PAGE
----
Every day, it seems someone has a new model that claims to predict the next stock market meltdown or boom. Two of my colleagues, Mark Lewis and Sarah DerGarabedian, and I had a stock market theory we tested a couple of years ago. We called it the “SDG Market Indicator.”
At the time, Sarah’s almost one-year-old son was having some difficulties sleeping through the night. Whenever she did not get a good night’s sleep, we noticed on most of those days the stock market dropped. Over a 48-day period, we compared her sleep cycle against the market’s performance. If she slept well the night before, the market increased 42 percent of the time. The market was either flat or declined 58 percent of the time when she had an average to bad night’s rest.
You are probably saying to yourself, “This is the stupidest thing I have ever heard.” You are right. Some people accept far-fetched theories like the SDG Market Indicator as sound market guidance, though. As they chase the next theory’s prediction, they risk losing more than they could potentially gain.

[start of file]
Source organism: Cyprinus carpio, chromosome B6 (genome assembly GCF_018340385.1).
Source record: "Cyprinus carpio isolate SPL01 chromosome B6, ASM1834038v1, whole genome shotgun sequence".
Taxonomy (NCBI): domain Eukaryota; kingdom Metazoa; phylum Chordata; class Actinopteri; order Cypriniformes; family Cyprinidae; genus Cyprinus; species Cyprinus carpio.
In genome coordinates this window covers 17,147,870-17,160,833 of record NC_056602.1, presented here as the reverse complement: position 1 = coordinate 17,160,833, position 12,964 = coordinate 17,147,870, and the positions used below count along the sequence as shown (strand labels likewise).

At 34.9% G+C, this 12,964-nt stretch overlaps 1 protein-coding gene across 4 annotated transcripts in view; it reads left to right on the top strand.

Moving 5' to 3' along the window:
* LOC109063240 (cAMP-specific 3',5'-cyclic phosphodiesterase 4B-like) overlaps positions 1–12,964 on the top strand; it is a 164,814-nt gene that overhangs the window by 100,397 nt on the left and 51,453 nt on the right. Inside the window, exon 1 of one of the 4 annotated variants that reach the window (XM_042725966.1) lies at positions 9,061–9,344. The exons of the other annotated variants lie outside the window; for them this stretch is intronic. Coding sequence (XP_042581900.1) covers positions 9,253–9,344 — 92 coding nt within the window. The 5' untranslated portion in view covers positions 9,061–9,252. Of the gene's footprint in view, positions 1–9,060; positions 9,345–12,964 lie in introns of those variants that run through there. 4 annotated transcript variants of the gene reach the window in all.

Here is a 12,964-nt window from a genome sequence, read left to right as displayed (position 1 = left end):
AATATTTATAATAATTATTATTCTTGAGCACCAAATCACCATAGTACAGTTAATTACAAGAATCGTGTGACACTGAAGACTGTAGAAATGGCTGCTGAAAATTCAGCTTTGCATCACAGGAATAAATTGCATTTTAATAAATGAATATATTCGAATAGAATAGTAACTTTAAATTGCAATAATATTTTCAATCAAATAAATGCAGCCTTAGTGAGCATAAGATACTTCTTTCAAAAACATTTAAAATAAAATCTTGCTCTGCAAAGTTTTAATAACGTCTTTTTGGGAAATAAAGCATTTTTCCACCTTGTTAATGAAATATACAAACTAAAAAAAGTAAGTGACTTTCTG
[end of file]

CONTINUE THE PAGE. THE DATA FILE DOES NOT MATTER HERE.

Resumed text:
Market timing statistically does not work. A study by Morningstar highlights the dangers of market timing. This study shows that, during the period 1926 – 2009, an investor who invested $1 in stocks would now have $2,592. The study also shows that if that investor missed the 37 best months during this time frame, but was otherwise invested in stocks, the investment would only be worth $19.66 at the end of 2009.
At Parsec, we prefer to take the long-term view when evaluating the market. It is impossible to predict on a day-to-day basis what the market will do. However, as studies have shown, the market will eventually recover from declines. It is all part of the cyclical nature of financial markets.
The next time you see a hot new theory, just think of the SDG Market Indicator. Now, I am off to force feed Sarah a turkey sandwich and slip an Ambien in her tea. It is time for a few positive days in the market.
Cristy Freeman, AAMS
Senior Operations Associate